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For designing a spike generator within a computer program, we can use the fact that the probability of firing a spike within a short interval is P(one spike)=r.dt.

Now imagine that our rate, r, is composed of two other rates, i.e., r1 and r2. assuming that r1 and r2 are independent therefore we have P(one spike)=r1.r2.dt.

However, I can't explain to myself why we can't say, the probability of a pike to happen for rate r1 is r1.dt and for r2 is r2.dt and since r1 and r2 are independent then P(one spike)=r1.dt.r2.dt.

If I want to put into works then what does r1.dt.r2.dt tell me?

I don't mean that there are two Poisson processes. Let me give you an example: Firing rate of a neuron as a function of the rat's space is r1 and firing rate of a neuron as a function of the rat's speed is r2. if I only had r1 then the probability of having one spike in a very small dt would be r1.dt. And if I only had r2 then the probability of having one spike in a very small dt would be r2.dt. My question is what is the probability of having one spike in a very small dt if we we are considering both speed and space, i.e., having both r1 and r2. Given that r1 and r2 are independent. Even though it sounds like it should be r1.r2.dt, I can't understand why we can't say, r1.dt.r2.dt.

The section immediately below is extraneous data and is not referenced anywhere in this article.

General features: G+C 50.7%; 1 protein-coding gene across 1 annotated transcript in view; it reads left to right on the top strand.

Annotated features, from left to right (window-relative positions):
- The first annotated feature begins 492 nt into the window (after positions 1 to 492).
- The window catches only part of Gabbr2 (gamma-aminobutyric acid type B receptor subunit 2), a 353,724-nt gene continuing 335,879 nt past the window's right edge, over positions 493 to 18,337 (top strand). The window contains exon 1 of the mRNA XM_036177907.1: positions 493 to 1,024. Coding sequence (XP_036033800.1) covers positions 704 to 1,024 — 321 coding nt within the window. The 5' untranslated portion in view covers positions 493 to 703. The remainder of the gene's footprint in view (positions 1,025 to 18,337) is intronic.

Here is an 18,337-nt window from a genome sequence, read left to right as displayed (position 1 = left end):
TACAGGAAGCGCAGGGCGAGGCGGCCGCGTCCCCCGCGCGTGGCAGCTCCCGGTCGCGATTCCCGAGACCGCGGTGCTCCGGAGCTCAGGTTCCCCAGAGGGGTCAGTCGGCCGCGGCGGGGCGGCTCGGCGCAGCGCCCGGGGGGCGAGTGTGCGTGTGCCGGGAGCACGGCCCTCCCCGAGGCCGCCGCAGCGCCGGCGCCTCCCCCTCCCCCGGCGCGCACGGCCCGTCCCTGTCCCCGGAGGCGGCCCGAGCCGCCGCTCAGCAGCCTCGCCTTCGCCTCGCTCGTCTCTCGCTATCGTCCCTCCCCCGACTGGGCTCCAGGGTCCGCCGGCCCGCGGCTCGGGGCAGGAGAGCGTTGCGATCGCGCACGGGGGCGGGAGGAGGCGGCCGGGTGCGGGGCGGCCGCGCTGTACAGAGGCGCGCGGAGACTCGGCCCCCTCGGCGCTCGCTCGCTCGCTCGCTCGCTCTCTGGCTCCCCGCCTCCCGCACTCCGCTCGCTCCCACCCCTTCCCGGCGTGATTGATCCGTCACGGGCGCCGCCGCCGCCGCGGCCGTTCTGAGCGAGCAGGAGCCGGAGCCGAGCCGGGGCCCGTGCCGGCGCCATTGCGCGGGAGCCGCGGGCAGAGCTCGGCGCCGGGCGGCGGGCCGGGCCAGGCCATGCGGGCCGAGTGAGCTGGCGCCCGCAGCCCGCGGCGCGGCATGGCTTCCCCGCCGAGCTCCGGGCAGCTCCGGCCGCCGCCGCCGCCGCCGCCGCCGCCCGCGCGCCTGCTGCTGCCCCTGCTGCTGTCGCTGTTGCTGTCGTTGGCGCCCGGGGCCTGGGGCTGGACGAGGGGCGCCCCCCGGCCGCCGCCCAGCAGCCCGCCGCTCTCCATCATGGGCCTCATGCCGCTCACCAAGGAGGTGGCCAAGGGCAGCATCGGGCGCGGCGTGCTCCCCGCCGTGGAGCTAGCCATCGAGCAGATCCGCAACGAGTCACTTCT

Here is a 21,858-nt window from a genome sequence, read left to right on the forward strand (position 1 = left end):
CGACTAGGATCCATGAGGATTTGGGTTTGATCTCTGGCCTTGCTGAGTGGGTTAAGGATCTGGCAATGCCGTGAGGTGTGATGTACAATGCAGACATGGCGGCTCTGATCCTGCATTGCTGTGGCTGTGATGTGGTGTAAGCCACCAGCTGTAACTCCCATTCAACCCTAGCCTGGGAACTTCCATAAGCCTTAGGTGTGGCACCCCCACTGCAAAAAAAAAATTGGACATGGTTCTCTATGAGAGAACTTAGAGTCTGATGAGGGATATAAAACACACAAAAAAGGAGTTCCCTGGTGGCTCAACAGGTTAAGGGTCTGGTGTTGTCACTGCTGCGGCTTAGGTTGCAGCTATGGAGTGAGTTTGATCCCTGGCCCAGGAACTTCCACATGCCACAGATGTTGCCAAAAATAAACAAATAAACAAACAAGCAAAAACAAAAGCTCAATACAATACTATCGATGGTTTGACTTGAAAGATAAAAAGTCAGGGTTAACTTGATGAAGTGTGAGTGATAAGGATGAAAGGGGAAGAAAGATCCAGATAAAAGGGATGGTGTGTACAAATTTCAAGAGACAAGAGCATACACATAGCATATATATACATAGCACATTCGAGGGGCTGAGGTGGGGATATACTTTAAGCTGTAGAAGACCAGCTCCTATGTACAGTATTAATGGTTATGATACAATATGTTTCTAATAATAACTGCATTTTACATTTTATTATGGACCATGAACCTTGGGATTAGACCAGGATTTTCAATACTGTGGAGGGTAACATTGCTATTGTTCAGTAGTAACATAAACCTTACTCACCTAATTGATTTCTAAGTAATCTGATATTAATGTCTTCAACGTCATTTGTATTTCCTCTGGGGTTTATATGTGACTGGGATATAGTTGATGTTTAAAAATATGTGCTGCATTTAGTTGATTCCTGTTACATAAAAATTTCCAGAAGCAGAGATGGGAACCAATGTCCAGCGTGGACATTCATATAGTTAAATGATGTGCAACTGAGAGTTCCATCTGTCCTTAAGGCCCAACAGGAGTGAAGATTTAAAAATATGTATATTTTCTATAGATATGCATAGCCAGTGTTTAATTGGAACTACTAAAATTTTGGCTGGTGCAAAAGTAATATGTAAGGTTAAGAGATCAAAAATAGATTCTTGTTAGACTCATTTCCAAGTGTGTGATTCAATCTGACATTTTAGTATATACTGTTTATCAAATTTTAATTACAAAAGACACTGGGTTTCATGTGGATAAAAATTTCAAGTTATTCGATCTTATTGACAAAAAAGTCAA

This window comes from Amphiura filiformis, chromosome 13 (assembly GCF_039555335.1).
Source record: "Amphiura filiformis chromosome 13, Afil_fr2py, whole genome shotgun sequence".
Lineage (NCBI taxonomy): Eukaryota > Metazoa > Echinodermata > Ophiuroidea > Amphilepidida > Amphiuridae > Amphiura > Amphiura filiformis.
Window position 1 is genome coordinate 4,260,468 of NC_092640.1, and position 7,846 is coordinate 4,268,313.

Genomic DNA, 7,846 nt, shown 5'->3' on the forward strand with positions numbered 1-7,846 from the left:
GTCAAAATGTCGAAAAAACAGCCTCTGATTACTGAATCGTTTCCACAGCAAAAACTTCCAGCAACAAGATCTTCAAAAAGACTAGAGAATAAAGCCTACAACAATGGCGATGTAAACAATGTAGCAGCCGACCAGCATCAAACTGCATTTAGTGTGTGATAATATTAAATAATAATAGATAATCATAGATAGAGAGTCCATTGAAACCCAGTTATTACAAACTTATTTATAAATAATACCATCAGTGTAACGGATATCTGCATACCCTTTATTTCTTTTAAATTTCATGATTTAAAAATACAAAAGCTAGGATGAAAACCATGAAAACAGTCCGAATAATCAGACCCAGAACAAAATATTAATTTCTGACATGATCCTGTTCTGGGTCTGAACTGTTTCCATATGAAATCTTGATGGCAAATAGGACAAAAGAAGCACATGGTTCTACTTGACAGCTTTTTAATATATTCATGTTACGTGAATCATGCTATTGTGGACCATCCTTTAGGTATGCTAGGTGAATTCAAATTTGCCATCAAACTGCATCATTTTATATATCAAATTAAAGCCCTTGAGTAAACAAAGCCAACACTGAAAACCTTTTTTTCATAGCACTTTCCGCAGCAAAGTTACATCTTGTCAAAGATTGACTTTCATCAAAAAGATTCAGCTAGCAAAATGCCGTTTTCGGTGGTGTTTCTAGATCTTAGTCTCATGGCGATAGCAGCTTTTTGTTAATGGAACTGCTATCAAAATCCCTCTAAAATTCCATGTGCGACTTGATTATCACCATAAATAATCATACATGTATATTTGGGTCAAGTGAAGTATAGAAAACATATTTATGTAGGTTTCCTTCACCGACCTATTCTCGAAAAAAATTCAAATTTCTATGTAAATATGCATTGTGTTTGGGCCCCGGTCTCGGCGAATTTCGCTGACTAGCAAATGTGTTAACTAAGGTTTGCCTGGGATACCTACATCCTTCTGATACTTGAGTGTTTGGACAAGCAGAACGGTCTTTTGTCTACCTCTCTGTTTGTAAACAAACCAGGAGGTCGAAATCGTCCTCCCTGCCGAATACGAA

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It's not clear what you mean by "composed of two other rates". If you're saying that you have two poisson processes with rates $r_1,r_2$ and are interested in events of either one firing, then the probability is $r_1dt+r_2dt$ since the sum of two poisson processes is again Poisson with rate equal to the sum of the individual rates. To see this in detail, the chance of seeing a fire from either is equal to 1 minus the chance of neither firing:

$$1-(1-r_1dt)(1-r_2dt)=(r_1+r_2)dt-r_1r_2dt^2=(r_1+r_2)dt,$$

where we only keep the first order term because the latter is higher order and doesn't not contribute to the probability density.

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  • $\begingroup$ Thanks for your answer. I add more explanation in the question. $\endgroup$
    – Mina
    Mar 1, 2017 at 20:38
  • $\begingroup$ And now with your line of argument then two rates should be add up instead of multiplying them. Why is it so? $\endgroup$
    – Mina
    Mar 1, 2017 at 21:26

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